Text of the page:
Enough of that, though. Here’s why this bill potentially – that’s the key word – matters to us in Southwest and Southside. Part of the purpose of this bill is to “spread the digital wealth” so that the nation’s technology industry is not so clustered in a handful of places. An analysis of Pitch Book data finds that 56% of the nation’s venture capital goes to just one place – San Francisco and the adjacent Silicon Valley. Another 20% goes to New York and Boston, which means 76% goes to just three metros. Add in Chicago, Los Angeles, Seattle and the Washington metro, and 89% goes to just seven places, leaving just 11% for the rest of the country. A 2019 report by the Brookings Institution sliced the data somewhat differently, finding that between 2005 and 2019, some 90% of the nation’s innovation sector growth took place in just five places: Boston, San Francisco, Seattle, San Diego and San Jose. Or four if you count San Francisco and San Jose as all part of the same economic area. Whichever metric you prefer, this kind of economic divide can’t be healthy for us as a society.
The Senate bill aims to start changing that by setting aside $10 billion – the total bill weighs in at $250 billion – to invest in R&D work in 18 regional “technology hubs.” The House version says “no fewer than 10,” and that difference is potentially quite important to us. Either way, the goal is to create lots of little Silicon Valleys around the country. Both versions specify that these be geographically dispersed around the country, about the Senate is more detailed (and to my thinking, better). The House version simply says “not fewer than one third” be in a place that benefits a “rural or other underserved community.” If there are only 10 hubs, then that would be four somewhere around the country. The Senate version, with 18, would award three to each of the U.S. Economic Development Administration’s six regions – which puts Virginia in the running with every state north to Maine.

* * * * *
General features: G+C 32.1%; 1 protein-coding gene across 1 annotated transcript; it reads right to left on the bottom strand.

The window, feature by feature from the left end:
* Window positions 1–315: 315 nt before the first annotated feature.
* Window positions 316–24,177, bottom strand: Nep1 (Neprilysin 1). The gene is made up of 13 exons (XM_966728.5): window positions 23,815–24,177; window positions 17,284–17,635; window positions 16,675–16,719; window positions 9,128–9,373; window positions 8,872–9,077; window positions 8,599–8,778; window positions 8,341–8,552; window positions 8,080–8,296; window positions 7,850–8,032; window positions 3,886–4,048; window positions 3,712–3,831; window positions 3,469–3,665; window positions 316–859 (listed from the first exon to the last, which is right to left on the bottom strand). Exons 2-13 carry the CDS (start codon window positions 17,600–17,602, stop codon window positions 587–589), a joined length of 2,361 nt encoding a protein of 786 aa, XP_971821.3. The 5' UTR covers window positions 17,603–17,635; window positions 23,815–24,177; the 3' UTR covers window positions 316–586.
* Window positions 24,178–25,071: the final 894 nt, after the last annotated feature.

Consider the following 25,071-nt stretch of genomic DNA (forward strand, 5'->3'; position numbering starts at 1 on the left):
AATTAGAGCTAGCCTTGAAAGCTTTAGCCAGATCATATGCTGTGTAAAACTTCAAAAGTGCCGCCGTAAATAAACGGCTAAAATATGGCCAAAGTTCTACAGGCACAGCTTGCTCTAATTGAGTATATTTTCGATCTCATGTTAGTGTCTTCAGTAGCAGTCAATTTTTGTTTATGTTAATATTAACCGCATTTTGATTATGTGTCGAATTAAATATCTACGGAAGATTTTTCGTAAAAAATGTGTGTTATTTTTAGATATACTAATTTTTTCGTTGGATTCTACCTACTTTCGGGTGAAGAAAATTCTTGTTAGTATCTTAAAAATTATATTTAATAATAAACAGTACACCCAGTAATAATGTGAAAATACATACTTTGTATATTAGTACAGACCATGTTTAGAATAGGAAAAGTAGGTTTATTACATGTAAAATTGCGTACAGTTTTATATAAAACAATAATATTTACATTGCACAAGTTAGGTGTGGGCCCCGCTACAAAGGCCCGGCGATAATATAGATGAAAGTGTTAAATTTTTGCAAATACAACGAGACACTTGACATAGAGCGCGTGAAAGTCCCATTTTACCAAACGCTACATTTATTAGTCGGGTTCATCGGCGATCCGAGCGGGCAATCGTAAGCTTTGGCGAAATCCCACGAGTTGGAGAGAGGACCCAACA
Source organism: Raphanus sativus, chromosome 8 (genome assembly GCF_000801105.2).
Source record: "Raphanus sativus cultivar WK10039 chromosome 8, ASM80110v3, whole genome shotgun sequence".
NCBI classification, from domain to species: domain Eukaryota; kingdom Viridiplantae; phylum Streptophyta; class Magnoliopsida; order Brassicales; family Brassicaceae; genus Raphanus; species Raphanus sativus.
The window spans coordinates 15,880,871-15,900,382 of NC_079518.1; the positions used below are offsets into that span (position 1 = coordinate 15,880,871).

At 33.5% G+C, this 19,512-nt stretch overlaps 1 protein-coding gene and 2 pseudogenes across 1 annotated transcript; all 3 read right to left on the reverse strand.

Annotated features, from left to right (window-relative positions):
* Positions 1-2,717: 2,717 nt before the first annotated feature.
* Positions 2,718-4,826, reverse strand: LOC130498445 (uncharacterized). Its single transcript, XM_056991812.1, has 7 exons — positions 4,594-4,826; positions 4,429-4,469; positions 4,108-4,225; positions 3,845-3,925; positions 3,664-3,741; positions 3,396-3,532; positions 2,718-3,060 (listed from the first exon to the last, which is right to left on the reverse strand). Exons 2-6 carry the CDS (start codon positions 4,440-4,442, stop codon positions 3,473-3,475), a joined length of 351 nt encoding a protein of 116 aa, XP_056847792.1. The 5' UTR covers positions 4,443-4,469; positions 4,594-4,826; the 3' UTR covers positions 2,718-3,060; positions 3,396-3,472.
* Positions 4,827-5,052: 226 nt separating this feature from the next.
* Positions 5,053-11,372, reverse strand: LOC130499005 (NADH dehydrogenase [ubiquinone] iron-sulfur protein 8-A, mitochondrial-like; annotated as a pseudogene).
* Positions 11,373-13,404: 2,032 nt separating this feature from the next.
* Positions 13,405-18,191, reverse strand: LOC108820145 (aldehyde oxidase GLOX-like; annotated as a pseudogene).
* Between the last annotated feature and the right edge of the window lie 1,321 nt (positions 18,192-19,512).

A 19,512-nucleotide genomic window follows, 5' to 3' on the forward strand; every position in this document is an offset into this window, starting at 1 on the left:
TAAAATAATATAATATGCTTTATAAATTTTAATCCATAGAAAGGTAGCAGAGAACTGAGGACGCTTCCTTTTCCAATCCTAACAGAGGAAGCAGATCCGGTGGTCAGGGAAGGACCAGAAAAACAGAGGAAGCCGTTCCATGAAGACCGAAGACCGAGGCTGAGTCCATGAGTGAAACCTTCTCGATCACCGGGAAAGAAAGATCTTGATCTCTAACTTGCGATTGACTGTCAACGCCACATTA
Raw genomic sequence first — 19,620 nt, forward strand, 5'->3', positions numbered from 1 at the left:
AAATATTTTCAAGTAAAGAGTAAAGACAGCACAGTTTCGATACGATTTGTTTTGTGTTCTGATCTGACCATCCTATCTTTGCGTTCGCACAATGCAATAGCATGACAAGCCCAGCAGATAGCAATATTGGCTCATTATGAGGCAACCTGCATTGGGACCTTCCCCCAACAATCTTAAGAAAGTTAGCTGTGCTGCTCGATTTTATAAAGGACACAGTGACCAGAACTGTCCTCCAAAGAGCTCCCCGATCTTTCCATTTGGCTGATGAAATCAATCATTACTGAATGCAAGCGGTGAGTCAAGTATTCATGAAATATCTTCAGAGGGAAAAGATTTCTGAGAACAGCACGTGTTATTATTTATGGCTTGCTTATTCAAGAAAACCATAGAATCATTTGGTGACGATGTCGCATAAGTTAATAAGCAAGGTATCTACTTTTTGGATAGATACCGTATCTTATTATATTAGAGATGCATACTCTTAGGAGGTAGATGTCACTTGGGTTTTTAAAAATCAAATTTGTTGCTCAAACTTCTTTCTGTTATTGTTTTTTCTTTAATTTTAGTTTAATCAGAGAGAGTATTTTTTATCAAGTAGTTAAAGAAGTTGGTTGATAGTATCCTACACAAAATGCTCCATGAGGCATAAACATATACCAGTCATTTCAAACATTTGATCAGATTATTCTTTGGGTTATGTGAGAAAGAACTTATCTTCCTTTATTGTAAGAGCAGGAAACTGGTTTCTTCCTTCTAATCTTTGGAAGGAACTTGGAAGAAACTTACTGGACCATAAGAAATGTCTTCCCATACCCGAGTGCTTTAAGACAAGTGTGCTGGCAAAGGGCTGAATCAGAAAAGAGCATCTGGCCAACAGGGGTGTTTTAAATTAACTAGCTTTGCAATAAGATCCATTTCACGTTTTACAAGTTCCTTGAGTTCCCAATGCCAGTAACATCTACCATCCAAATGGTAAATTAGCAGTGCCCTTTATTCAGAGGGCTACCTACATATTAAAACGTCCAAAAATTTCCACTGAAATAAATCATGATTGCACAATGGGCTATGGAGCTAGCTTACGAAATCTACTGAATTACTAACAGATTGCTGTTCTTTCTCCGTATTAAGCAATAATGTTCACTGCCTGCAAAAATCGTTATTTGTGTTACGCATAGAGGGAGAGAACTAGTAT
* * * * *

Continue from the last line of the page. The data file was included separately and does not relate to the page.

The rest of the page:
That may not sound so promising, but it is. The Senate bill requires that six of these 18 hubs must “benefit a small and rural community,” which it defines as any metro area with a population of 200,000 or less as of the 2010 census. That’s what the bill said before the 2020 numbers came out, so I’d expect it to get amended but that still doesn’t change our calculations. Here’s what we need to know: By this definition, the Roanoke and Lynchburg metros are out – they come in over 200,000. Bristol is out because it’s part of an officially defined metro with Kingsport, Tennessee, and that other Bristol (and a lot of other places) that’s also north of 200,000.